HC mulls retrial after case papers are destroyed
Eleven years after the conviction of Akalesh Kumar alias Mithun Mishra in a murder case, the Bombay High Court has asked whether a retrial can be conducted as the case papers were not there, reports HT Correspondent.mumbai Updated: Feb 10, 2010 01:25 IST
Eleven years after the conviction of Akalesh Kumar alias Mithun Mishra in a murder case, the Bombay High Court has asked whether a retrial can be conducted as the case papers were not there.
“Why hasn’t the government started preserving documentary evidence in a criminal case…on a CD [compact disc] instead of destroying case papers,” asked Justice Ranjana Desai while hearing an appeal in the case. The registry had destroyed the case papers. “Otherwise, as per the Supreme Court judgement we will have to acquit him.”
The SC says that if case papers have been destroyed then the court should first try to reconstruct the documents. Else, the court should order a retrial by the sessions court. Or acquit the accused.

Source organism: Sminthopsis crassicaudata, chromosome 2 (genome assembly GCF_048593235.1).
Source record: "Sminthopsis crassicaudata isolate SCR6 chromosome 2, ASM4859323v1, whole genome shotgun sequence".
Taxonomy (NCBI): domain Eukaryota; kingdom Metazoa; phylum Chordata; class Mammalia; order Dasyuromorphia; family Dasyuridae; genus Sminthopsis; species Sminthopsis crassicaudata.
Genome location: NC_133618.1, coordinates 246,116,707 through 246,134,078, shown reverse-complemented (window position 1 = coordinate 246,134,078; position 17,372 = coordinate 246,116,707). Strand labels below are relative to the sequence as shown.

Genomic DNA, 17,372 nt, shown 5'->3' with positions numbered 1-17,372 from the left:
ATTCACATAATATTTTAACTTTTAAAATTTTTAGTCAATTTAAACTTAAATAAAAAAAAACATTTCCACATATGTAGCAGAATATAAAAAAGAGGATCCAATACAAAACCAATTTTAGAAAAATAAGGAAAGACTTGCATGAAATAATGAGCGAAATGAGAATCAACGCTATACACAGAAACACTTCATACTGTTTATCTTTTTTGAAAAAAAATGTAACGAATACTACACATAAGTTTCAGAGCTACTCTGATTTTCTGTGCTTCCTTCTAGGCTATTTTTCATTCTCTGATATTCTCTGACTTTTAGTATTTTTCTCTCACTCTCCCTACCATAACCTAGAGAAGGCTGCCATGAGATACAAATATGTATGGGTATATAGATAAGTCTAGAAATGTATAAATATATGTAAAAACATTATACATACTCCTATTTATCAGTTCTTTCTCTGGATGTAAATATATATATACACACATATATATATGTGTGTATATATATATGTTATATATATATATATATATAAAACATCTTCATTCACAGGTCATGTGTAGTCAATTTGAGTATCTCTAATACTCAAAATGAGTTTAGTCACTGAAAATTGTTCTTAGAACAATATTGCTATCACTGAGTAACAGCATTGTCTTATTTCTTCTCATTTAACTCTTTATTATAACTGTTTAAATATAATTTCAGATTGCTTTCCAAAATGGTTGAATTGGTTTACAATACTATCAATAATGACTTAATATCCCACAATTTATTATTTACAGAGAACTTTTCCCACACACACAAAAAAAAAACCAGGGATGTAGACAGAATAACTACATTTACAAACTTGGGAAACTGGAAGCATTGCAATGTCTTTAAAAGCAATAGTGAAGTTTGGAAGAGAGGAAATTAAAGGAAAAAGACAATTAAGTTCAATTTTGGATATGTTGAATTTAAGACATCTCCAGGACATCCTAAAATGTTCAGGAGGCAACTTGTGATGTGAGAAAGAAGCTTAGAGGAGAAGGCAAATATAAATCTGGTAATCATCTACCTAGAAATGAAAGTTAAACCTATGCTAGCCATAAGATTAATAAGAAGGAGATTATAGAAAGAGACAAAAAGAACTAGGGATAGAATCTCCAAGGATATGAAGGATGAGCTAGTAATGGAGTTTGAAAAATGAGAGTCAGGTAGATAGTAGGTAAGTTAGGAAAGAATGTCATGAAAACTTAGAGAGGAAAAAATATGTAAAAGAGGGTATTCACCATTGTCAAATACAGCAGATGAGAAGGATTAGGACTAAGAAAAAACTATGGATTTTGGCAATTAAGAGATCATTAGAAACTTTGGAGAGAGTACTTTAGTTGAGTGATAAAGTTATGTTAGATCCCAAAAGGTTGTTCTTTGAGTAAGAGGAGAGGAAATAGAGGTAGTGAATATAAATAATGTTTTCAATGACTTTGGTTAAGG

Kumar was convicted in September 1998 for murdering a fellow street dweller at Girgaum Chowpatty in January 1996. He appealed in January 2005, said his advocate Indrayani Koparkar.
“By the time his appeal came up in the HC [in August 2008], the sessions court registry had destroyed his case papers,” said Koparkar. The HC Appellate Manual says case papers should be destroyed if an appeal is not filed in the HC in five years.
The HC has asked the sessions court’s registrar to try to reconstruct the case papers. However, the registrar sent a report in September 2008 citing inability to do this due to “non-availability of case papers”.
The court has asked the investigating officer or a senior inspector with D.B. Marg police station to file an affidavit stating whether re-trial was possible. It has also given the judicial registrar a week to list the steps taken to implement the HC order to preserve documents on CDs.
“There are several cases where papers are being destroyed. Are the convicts informed about their right to appeal?” Justice Desai asked. Additional Public Prosecutor Sangeeta Shinde said jail officials and lawyers who visit inmates inform them about their right to appeal. “In that case you should take convict’s sign or thumb impression,” said Justice Desai. “This could be a ploy (not to file appeal). Hardened criminals would wait for five years for records to be destroyed then file an appeal.”